Bubble nests are basically small rafts of bubbles that float together at the water’s surface. The size of the bubble nest varies, and it can often be found in the corner of an aquarium, especially after a water change. Female betta fish can also make bubble nests but this is pretty rare.
Captive-bred betta fish tend to be far more aggressive than the wild fish they were bred from. There are many types of wild bettas, however, so it really depends on the species.
Domesticated Betta splendens are extremely popular in the fish-keeping hobby today but they were originally bred for sport. That’s right, bettas were bred to fight, and generations of winners have produced a pretty mean breed of fish!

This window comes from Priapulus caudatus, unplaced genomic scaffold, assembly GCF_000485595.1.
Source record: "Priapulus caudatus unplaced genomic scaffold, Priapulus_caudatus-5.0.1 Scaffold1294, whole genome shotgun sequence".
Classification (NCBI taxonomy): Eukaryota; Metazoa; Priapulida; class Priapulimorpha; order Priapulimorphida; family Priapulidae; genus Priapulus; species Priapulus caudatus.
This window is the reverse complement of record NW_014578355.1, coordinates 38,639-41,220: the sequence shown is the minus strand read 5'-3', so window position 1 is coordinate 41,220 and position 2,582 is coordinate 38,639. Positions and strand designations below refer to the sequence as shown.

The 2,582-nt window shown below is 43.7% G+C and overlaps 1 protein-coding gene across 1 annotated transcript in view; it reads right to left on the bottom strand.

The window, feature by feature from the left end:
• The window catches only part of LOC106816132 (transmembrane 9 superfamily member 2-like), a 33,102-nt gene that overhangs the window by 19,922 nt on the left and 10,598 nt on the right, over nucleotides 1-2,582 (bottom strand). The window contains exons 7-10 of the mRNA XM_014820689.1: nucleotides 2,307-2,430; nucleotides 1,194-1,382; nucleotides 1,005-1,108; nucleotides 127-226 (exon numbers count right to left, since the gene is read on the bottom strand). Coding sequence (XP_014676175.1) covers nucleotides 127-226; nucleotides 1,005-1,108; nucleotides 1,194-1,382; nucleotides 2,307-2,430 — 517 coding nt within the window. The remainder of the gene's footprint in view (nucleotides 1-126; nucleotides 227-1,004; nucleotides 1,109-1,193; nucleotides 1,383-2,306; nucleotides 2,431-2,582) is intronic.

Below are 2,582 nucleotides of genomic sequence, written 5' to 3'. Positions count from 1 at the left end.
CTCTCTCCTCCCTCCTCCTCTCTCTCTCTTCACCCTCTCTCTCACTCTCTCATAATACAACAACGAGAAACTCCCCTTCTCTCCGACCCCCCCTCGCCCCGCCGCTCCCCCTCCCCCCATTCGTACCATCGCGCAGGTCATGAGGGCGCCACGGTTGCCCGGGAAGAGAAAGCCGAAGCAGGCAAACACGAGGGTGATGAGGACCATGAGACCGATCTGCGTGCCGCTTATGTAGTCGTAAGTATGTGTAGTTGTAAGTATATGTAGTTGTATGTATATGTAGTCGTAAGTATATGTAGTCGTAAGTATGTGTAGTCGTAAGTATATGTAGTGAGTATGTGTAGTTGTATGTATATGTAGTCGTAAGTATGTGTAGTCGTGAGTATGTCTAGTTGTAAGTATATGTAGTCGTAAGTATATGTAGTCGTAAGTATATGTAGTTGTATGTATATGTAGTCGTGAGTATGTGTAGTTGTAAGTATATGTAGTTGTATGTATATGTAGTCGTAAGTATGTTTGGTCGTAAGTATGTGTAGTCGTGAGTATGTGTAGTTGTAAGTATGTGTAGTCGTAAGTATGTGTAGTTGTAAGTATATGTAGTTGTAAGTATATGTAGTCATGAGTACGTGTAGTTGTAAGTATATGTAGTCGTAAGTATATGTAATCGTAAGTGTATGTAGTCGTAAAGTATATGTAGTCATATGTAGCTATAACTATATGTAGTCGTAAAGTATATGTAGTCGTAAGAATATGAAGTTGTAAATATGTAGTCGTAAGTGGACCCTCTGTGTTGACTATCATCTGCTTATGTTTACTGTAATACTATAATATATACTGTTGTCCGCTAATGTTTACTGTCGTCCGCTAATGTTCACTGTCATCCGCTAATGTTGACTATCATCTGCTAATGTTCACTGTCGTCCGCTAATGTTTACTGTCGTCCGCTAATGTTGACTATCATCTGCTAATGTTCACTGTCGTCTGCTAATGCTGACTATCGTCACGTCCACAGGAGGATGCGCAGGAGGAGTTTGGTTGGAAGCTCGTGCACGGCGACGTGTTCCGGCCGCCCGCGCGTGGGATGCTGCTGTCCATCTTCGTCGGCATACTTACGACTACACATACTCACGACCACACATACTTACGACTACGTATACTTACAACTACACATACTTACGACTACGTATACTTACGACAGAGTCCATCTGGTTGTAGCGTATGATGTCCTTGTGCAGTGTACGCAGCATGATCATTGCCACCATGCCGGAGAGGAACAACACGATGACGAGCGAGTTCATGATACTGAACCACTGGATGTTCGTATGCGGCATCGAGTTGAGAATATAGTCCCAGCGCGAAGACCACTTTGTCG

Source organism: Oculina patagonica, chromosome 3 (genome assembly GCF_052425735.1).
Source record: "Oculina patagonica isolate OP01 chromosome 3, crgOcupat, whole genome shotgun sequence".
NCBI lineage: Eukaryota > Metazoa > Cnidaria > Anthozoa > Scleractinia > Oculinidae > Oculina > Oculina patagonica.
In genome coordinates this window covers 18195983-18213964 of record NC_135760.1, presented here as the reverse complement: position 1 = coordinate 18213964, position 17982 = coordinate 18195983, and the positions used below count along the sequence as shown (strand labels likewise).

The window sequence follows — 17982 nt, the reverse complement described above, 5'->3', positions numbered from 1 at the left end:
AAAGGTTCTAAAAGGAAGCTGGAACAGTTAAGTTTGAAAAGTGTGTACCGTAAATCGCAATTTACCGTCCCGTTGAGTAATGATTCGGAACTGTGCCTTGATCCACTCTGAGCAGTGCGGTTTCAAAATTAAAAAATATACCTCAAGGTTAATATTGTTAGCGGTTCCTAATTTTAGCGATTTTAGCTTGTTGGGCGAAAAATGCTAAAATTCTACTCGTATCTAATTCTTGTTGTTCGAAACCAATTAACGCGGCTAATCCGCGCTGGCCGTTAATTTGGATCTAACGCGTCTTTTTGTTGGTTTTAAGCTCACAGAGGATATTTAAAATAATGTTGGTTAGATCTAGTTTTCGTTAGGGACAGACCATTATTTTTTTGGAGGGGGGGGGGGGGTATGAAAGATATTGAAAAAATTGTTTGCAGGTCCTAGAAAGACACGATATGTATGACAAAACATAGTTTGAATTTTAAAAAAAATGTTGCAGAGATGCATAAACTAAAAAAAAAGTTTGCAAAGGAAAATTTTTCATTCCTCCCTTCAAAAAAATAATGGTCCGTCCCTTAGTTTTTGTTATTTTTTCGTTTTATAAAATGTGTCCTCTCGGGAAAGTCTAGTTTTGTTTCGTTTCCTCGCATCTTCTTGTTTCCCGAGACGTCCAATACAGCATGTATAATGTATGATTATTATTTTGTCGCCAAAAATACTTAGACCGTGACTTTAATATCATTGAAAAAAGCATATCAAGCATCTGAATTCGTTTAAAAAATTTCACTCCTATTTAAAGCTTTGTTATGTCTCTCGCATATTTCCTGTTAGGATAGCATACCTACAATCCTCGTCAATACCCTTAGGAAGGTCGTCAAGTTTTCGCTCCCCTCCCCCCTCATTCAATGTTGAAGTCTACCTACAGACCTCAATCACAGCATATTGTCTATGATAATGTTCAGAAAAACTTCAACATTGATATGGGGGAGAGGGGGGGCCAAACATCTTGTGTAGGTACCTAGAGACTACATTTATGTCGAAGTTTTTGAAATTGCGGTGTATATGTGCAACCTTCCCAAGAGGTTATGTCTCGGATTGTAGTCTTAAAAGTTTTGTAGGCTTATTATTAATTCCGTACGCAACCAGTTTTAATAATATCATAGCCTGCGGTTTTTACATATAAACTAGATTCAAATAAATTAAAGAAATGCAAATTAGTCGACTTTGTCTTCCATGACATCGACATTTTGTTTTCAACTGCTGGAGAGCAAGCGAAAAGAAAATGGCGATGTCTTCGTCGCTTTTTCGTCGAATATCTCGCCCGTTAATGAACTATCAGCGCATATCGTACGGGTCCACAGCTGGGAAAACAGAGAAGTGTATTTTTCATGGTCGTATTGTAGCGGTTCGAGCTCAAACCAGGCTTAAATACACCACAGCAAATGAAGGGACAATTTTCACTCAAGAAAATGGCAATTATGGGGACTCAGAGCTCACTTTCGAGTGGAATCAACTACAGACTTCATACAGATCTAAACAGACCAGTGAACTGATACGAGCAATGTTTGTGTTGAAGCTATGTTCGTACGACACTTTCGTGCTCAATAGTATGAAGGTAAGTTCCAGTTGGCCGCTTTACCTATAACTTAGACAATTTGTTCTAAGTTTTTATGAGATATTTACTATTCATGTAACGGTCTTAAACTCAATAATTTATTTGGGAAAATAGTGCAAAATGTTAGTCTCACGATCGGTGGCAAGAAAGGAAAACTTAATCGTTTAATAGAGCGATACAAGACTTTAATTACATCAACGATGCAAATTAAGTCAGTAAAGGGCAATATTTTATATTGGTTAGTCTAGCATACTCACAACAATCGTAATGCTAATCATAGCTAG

Male bettas tend to be more aggressive than females, but each fish has his or her own personality. The difference in temperament means female betta fish are a little more flexible when it comes to tank mates. Read more about this later in the article.
Male and female betta fish have very similar care needs. There are some slight differences that we’ll get into below, but both sexes need good water quality, enough space, and a healthy diet to live a long, happy life.
Betta fish need an aquarium of at least 5 gallons. You might buy them in a cup over at the pet store, but they will not live for very long in such cramped conditions. Here’s a basic setup for male or female betta fish:
Those four core components are vital for keeping your fish healthy. You’ll also want to decorate your tank of course, and that’s where some potential differences come into play.
Betta fish do not need to have substrate in their tank, but you’ll probably want to add a layer of aquarium-safe gravel to the bottom of your aquarium for aesthetic reasons.
Caves and ornaments will add interest to your tank and make it a more natural and stimulating environment for your fish.